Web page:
Virgin Money‘s latest survey has highlighted growing concerns across the UK Agri industry over input costs.
In its third annual survey, carried out in April and June this year, the effects of the turbulence of the last few years are evident. A large number of the 300+ respondents (70%) reported that they are considering cutting production if prices do not reflect costs more fairly.
Further results of the Virgin Money survey showed that 82% of respondents believe that higher costs have not been matched by farm gate prices. Environmental actions continue to be a high priority, with 26% of farm businesses reporting that customers have asked for evidence of actions being taken to reduce carbon emissions and 50% of farmers having now carried out a carbon audit.
The impact of Brexit is showing a similar pattern to last year, with only 6% reporting a positive impact, whilst 50% said they have been negatively affected by changes. More businesses have invested in new technology over the last 12 months, rising from 39% in the 2022 survey to 51% in 2023. Only 34% anticipated investing next year, which may indicate some uncertainty from farmers as to the economic landscape ahead and the future development of farm policy. Over a third of that potential investment (38%) will be subject to securing some form of grant support. Areas of investment remain focused on automation and equipment at 67%, followed closely by precision farming at 55% and a third of those respondents planning to invest looking at renewables. 13% of respondents highlighted AI as an area they were looking at which, given its relative new use in agriculture is significant and the survey indicated this would continue into next year.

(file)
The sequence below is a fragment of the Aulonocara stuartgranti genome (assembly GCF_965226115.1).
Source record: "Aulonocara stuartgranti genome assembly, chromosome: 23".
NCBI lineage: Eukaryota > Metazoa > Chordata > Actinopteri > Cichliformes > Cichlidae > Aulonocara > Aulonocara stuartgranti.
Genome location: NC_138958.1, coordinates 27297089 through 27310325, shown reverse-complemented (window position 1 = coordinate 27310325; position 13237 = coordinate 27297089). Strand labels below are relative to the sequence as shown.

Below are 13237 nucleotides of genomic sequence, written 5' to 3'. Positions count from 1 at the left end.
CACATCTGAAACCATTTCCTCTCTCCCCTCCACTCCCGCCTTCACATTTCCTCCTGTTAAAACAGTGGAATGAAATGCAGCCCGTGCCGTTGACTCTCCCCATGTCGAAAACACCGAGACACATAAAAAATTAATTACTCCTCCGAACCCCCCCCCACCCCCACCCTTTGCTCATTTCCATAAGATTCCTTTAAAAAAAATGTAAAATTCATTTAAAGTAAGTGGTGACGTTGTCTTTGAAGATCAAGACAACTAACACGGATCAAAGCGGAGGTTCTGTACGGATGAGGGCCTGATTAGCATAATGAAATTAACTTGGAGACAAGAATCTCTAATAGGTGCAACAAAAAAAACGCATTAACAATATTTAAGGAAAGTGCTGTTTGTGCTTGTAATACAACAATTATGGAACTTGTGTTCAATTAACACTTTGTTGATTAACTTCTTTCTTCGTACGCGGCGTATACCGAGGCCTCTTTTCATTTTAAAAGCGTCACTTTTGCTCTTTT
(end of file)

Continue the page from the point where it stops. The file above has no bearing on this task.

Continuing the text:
Brian Richardson, head of agriculture at Virgin Money, thanked all the bank’s farming customers who responded to the survey: “This annual survey provides us with great insight into our farming customers’ thinking, their concerns and plans, and it also demonstrates the profound resilience of the sector. Despite the challenges of Covid and the slow emergence of policy post Brexit, the majority of farmers are still focused on the future and looking to do as good a job as possible.
“What stands out from the responses this year is the challenge for farmers of not being able to pass on higher input costs, and the potential squeeze that will have on farm incomes in the coming year. For contractors, the implications of production cuts would clearly impact on incomes and potentially on their investment plans.
“This creates more uncertainty, which makes planning for all forms of farming businesses much more problematic. From the number and detail of the responses we can see the importance of having clarity on new support policy and how that will be funded going forward. Farming is a very long term industry and it is critically important farmers can make long term plans to future-proof their businesses.
“The survey gives us an invaluable window on the industry we serve, and I am very grateful to all our customers who took the time and trouble to complete the questionnaire. It is a huge help to us in planning how we can best support our customers going forward and where their investment focus will be. I remain very optimistic about the sector but the coming years will clearly be challenging and once again I would urge every farmer to look hard at their business, talk to their advisors, and create a plan to deal with the changes that are coming.”